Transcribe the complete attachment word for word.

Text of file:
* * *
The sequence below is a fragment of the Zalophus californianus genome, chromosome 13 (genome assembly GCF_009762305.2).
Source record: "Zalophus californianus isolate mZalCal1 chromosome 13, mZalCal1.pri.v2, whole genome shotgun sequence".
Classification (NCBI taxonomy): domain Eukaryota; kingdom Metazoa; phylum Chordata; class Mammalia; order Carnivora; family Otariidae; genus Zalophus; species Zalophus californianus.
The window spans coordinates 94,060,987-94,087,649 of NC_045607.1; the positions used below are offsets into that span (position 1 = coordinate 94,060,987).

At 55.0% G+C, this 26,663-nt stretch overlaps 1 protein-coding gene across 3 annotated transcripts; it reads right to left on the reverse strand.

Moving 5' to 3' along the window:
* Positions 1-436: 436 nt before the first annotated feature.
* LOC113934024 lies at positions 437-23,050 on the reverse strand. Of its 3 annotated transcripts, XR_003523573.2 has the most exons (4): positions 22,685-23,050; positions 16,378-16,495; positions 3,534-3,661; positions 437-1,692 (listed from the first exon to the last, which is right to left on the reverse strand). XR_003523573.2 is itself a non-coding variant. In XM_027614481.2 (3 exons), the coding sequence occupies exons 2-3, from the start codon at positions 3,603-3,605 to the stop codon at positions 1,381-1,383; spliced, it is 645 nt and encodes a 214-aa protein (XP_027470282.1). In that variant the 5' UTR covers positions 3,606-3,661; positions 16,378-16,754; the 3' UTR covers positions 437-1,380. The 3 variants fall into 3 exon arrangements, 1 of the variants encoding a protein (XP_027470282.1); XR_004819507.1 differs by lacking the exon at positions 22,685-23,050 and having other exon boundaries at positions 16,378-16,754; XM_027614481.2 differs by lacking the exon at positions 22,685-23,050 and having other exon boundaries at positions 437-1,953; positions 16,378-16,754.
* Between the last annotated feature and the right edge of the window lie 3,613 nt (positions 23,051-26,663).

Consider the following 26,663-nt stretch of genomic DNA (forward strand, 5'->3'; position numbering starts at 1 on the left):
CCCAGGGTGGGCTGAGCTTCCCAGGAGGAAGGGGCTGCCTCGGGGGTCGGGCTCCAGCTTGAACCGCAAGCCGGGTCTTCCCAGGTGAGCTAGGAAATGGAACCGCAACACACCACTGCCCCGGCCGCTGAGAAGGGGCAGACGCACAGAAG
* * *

The sequence below is a fragment of the Zalophus californianus genome, chromosome 13 (genome assembly GCF_009762305.2).
Source record: "Zalophus californianus isolate mZalCal1 chromosome 13, mZalCal1.pri.v2, whole genome shotgun sequence".
Classification (NCBI taxonomy): domain Eukaryota; kingdom Metazoa; phylum Chordata; class Mammalia; order Carnivora; family Otariidae; genus Zalophus; species Zalophus californianus.
The window spans coordinates 94,060,987-94,087,649 of NC_045607.1; the positions used below are offsets into that span (position 1 = coordinate 94,060,987).

At 55.0% G+C, this 26,663-nt stretch overlaps 1 protein-coding gene across 3 annotated transcripts; it reads right to left on the reverse strand.

Moving 5' to 3' along the window:
* Positions 1-436: 436 nt before the first annotated feature.
* LOC113934024 lies at positions 437-23,050 on the reverse strand. Of its 3 annotated transcripts, XR_003523573.2 has the most exons (4): positions 22,685-23,050; positions 16,378-16,495; positions 3,534-3,661; positions 437-1,692 (listed from the first exon to the last, which is right to left on the reverse strand). XR_003523573.2 is itself a non-coding variant. In XM_027614481.2 (3 exons), the coding sequence occupies exons 2-3, from the start codon at positions 3,603-3,605 to the stop codon at positions 1,381-1,383; spliced, it is 645 nt and encodes a 214-aa protein (XP_027470282.1). In that variant the 5' UTR covers positions 3,606-3,661; positions 16,378-16,754; the 3' UTR covers positions 437-1,380. The 3 variants fall into 3 exon arrangements, 1 of the variants encoding a protein (XP_027470282.1); XR_004819507.1 differs by lacking the exon at positions 22,685-23,050 and having other exon boundaries at positions 16,378-16,754; XM_027614481.2 differs by lacking the exon at positions 22,685-23,050 and having other exon boundaries at positions 437-1,953; positions 16,378-16,754.
* Between the last annotated feature and the right edge of the window lie 3,613 nt (positions 23,051-26,663).

Consider the following 26,663-nt stretch of genomic DNA (forward strand, 5'->3'; position numbering starts at 1 on the left):
CCCAGGGTGGGCTGAGCTTCCCAGGAGGAAGGGGCTGCCTCGGGGGTCGGGCTCCAGCTTGAACCGCAAGCCGGGTCTTCCCAGGTGAGCTAGGAAATGGAACCGCAACACACCACTGCCCCGGCCGCTGAGAAGGGGCAGACGCACAGAAG